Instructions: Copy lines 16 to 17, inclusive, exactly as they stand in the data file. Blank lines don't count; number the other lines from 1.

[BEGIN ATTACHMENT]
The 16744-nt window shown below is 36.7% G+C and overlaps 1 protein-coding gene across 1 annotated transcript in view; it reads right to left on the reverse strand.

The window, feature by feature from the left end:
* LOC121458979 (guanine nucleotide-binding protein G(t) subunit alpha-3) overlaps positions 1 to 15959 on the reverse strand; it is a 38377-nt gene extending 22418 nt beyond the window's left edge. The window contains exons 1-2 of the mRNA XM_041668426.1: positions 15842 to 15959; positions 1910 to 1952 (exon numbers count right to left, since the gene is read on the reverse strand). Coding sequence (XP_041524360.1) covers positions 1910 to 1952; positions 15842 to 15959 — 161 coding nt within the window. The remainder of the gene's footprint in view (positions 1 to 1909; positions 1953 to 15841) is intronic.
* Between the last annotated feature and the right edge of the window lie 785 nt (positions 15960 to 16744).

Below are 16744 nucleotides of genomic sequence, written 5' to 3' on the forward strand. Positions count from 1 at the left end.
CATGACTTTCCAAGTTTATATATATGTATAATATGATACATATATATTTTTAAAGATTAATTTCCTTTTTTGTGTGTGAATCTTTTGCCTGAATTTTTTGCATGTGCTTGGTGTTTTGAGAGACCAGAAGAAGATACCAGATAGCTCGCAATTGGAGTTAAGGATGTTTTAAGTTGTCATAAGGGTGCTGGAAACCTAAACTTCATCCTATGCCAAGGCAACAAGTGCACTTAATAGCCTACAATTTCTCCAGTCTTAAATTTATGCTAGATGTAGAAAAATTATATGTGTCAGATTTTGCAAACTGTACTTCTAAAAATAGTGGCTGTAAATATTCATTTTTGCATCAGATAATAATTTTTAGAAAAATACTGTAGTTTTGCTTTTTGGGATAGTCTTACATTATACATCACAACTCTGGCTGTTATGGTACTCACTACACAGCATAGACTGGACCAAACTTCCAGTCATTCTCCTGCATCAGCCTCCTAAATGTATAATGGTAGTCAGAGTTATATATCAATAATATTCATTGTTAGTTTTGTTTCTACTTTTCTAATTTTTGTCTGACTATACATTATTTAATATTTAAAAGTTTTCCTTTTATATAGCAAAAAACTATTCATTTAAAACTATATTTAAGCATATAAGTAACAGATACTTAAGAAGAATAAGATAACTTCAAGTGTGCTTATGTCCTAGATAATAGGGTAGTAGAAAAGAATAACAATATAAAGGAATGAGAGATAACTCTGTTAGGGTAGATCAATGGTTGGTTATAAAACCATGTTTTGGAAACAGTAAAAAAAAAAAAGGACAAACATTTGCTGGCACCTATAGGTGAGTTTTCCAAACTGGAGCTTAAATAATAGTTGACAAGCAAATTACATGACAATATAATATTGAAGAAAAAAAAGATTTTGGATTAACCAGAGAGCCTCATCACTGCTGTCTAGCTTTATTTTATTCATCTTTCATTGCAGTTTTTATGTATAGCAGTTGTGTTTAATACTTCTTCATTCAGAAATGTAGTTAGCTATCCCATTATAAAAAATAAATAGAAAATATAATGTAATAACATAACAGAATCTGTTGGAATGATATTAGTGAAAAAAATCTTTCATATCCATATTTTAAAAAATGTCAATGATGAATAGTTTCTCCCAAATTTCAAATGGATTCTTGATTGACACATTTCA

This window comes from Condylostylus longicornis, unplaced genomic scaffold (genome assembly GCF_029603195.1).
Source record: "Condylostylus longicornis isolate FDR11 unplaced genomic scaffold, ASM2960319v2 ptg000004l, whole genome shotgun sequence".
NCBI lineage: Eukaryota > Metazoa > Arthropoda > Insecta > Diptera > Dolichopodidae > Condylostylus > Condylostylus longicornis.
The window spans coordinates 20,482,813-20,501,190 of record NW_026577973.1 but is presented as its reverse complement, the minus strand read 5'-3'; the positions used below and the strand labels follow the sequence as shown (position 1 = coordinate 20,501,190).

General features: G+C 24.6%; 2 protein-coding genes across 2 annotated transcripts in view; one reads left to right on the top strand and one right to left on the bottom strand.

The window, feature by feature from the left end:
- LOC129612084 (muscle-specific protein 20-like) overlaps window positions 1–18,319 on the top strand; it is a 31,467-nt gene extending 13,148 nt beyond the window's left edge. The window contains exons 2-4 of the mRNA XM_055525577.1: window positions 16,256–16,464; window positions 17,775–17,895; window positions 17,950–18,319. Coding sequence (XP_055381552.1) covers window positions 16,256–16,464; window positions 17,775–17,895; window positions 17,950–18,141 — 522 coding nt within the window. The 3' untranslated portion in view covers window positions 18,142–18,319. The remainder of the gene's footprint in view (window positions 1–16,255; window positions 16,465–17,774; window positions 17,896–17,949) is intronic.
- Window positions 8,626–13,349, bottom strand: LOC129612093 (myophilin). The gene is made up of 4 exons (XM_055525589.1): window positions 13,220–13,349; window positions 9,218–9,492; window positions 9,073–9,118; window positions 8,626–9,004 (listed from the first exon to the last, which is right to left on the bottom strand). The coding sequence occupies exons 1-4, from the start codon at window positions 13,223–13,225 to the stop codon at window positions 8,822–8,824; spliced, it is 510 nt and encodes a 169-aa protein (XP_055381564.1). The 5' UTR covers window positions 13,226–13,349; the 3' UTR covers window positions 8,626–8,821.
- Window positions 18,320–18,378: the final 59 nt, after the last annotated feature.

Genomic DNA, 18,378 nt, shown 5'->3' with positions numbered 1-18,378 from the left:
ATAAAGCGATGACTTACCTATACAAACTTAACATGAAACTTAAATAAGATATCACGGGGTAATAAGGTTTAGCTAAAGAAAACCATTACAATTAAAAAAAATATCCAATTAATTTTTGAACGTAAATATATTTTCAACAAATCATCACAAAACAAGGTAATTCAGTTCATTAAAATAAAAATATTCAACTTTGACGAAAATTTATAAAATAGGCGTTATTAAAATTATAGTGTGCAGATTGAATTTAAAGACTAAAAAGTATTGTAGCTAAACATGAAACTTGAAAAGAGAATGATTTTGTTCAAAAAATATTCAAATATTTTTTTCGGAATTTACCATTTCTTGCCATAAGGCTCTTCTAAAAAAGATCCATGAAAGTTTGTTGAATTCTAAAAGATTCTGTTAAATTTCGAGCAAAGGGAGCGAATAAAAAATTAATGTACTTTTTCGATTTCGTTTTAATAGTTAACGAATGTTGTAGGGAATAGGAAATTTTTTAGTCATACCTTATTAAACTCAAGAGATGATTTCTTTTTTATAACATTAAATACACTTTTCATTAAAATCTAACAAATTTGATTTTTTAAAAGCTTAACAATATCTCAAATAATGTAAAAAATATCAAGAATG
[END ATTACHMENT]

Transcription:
Genomic DNA, 18,378 nt, shown 5'->3' with positions numbered 1-18,378 from the left:
ATAAAGCGATGACTTACCTATACAAACTTAACATGAAACTTAAATAAGATATCACGGGGTAATAAGGTTTAGCTAAAGAAAACCATTACAATTAAAAAAAATATCCAATTAATTTTTGAACGTAAATATATTTTCAACAAATCATCACAAAACAAGGTAATTCAGTTCATTAAAATAAAAATATTCAACTTTGACGAAAATTTATAAAATAGGCGTTATTAAAATTATAGTGTGCAGATTGAATTTAAAGACTAAAAAGTATTGTAGCTAAACATGAAACTTGAAAAGAGAATGATTTTGTTCAAAAAATATTCAAATATTTTTTTCGGAATTTACCATTTCTTGCCATAAGGCTCTTCTAAAAAAGATCCATGAAAGTTTGTTGAATTCTAAAAGATTCTGTTAAATTTCGAGCAAAGGGAGCGAATAAAAAATTAATGTACTTTTTCGATTTCGTTTTAATAGTTAACGAATGTTGTAGGGAATAGGAAATTTTTTAGTCATACCTTATTAAACTCAAGAGATGATTTCTTTTTTATAACATTAAATACACTTTTCATTAAAATCTAACAAATTTGATTTTTTAAAAGCTTAACAATATCTCAAATAATGTAAAAAATATCAAGAATG